Massachusetts stem-cell plan reflects status quo for Wisconsin research

Massachusetts stem-cell plan reflects status quo for Wisconsin research

Massachusetts Governor Mitt Romney has drawn a thoughtful ethical line with his decision to support one type of human embryonic stem cell research in his state and to oppose another. Although the distinction made by Romney was largely lost in news coverage of his announcement, it could define a more constructive debate over stem cell research in Wisconsin and nationwide.
In fact, if Romney’s position became law in Wisconsin today, it wouldn’t stop any current research – nor would it preclude any human embryonic stem cell work being planned by researchers. It could, however, create a comfort zone for people who are worried about ethical problems posed by some types of stem cell research.
Human embryonic stem cells are the building blocks for all other cells, tissues, bones and organs in our bodies. They evolve rapidly from conception, and scientists had trouble understanding how they worked until UW-Madison scientist James Thomson and his team found a way to isolate and “immortalize” stem cells in 1998. Using only embryos that would have been discarded by fertility clinics, Thomson and other UW researchers developed a number of stem cell lines that are still being studied today.
Cures are still many years away, but enough work has been done over the past seven years for scientists in Wisconsin and elsewhere to be optimistic about finding treatments and new drug therapies for heart disease, neural disorders, spinal cord injuries, diabetes, Parkinson’s and Alzheimer’s.
For all its promise, research on human embryonic stem cells has been controversial because – unlike stem cells obtained from adults or from umbilical cords – the only way to obtain them is to destroy the embryo. Those embryos can come from two sources: fertility clinics that have leftover embryos from in vitro fertilization and embryos created solely for the purpose of research, known as therapeutic cloning.
Scientists say fertility clinics alone would provide a limited number of embryos because many couples choose to store them rather than give them up. But a fair number of couples do give up their unused embryos for research, especially if their in vitro fertilization procedure has been successful and a new life has been created.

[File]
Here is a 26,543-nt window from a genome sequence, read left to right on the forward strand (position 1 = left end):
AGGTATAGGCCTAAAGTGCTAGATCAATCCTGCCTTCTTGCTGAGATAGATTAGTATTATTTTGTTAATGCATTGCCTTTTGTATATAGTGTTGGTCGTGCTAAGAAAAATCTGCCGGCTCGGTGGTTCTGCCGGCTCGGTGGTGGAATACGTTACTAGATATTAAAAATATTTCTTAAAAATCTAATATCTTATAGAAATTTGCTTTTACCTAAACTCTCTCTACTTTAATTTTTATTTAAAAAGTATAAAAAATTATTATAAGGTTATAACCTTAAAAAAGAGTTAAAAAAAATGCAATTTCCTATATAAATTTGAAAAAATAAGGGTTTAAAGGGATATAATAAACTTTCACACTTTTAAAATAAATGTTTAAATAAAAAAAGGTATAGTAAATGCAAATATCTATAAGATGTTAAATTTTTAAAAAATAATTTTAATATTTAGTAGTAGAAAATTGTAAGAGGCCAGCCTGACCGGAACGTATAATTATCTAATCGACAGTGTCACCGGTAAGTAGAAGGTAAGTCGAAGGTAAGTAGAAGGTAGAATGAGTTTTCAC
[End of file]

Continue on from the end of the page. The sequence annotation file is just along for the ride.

Romney said he’s fine on allowing stem cell research on embryos from clinics as long as the couples who created them give written permission, were not paid, and were offered the options of rejecting research in favor of storing the embryos or giving them up for adoption. That is precisely what happens in Wisconsin today.
The Massachusetts governor objects to therapeutic cloning, on the other hand, because he believes “creation for the purpose of destruction is wrong.” His stance would outlaw processes being planned at Harvard University and other Bay State institutions.
For example, Dr. Douglas Melton, co-founder of the Harvard Stem Cell Institute, wants to start research with embryos created specifically for that purpose. He is interested in creating stem cells with a particular disease, such as Alzheimer’s, so scientists can better understand why some people develop the disease, how such diseases develop, and how they can be treated. Melton would also pay to produce the embryos.
Those techniques are not being used in Wisconsin, nor are they under consideration, said Carl Gulbrandsen, managing director of the Wisconsin Alumni Research Foundation. The non-profit WARF holds patents on stem cell research that began with Thomson and others, and licenses use of Wisconsin stem cell lines through its WiCell Research Institute under strict conditions.
Human embryonic stem cell research can be conducted in a way that would be considered ethical by the vast majority of people. Wisconsin scientists have already shown that. The governor of Massachusetts is proposing to break the stem-cell deadlock in his state by emulating what researchers in the Badger state already do.

Tom Still is president of the Wisconsin Technology Council and the Wisconsin Innovation Network. He is the former associate editor of the Wisconsin State Journal in Madison.

The opinions expressed herein or statements made in the above column are solely those of the author, & do not necessarily reflect the views of Wisconsin Technology Network, LLC. (WTN). WTN, LLC accepts no legal liability or responsibility for any claims made or opinions expressed herein.